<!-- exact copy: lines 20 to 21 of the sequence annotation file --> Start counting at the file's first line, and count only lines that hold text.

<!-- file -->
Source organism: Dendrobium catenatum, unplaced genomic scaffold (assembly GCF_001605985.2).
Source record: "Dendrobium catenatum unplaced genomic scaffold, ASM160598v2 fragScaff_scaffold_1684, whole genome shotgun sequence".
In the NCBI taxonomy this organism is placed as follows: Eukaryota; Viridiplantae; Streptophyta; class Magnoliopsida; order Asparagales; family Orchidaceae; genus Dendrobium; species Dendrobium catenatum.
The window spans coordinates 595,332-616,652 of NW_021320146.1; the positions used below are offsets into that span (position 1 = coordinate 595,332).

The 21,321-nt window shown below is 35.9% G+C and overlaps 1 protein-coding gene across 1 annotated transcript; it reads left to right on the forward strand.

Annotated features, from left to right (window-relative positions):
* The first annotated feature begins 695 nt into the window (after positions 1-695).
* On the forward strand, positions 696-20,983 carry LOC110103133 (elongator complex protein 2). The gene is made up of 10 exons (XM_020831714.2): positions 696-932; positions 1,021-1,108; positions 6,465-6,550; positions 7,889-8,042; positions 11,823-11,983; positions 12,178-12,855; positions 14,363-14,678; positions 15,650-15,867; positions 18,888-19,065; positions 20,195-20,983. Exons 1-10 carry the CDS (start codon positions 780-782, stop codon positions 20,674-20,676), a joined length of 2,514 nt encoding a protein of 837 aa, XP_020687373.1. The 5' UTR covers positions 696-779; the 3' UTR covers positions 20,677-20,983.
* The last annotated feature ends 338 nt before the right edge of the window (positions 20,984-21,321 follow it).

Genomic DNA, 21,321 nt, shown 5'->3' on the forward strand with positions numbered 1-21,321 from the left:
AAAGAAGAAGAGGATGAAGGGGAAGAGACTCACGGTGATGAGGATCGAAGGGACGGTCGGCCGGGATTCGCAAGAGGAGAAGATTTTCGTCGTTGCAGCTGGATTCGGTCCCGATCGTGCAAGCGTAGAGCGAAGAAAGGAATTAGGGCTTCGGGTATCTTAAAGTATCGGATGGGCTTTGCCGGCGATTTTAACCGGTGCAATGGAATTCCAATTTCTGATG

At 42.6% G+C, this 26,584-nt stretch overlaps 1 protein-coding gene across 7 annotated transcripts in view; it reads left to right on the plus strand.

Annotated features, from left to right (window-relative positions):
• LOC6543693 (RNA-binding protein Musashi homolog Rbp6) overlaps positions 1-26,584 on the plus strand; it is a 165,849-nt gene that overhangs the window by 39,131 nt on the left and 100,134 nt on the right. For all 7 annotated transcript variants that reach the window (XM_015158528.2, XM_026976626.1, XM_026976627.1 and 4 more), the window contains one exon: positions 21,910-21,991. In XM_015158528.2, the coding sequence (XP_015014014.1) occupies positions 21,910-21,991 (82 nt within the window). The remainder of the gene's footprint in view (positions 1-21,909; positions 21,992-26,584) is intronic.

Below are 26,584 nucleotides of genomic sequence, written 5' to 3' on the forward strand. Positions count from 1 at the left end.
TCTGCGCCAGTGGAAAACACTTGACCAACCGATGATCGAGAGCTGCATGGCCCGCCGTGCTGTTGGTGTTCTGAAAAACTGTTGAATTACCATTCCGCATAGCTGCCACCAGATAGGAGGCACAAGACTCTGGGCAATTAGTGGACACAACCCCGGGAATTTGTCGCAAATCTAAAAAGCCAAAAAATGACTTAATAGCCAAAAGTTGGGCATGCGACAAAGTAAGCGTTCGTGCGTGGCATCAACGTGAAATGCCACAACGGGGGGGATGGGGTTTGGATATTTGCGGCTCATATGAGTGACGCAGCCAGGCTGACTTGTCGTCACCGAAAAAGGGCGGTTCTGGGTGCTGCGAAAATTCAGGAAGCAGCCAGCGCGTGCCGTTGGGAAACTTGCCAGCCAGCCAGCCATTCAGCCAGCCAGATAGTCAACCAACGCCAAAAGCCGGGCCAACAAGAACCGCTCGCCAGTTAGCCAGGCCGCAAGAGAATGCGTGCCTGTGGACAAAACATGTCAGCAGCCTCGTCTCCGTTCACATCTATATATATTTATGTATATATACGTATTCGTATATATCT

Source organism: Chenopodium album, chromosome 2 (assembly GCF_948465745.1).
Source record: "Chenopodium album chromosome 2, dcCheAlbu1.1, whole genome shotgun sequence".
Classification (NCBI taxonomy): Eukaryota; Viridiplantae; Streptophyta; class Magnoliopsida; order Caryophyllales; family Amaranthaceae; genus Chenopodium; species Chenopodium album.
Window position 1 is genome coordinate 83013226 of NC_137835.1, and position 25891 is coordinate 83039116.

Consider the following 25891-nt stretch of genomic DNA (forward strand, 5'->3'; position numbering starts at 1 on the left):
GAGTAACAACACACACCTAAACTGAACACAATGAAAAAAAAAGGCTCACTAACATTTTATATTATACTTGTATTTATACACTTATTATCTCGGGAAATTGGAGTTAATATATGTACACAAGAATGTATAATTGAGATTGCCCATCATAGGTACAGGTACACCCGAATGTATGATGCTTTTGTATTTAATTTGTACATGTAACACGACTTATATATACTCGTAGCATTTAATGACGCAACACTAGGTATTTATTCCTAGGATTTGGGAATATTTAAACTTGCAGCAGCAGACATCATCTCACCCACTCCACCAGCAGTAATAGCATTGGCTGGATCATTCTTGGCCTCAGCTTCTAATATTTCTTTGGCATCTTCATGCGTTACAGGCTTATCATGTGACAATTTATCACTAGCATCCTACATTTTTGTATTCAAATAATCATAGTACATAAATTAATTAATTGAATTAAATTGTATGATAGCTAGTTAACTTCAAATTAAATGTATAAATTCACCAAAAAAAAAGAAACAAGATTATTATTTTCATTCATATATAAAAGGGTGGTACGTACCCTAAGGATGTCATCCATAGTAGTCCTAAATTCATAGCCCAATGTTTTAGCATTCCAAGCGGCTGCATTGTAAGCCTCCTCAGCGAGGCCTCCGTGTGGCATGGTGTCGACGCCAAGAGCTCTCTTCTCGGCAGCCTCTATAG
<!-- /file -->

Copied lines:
Window position 1 is genome coordinate 83013226 of NC_137835.1, and position 25891 is coordinate 83039116.

Consider the following 25891-nt stretch of genomic DNA (forward strand, 5'->3'; position numbering starts at 1 on the left):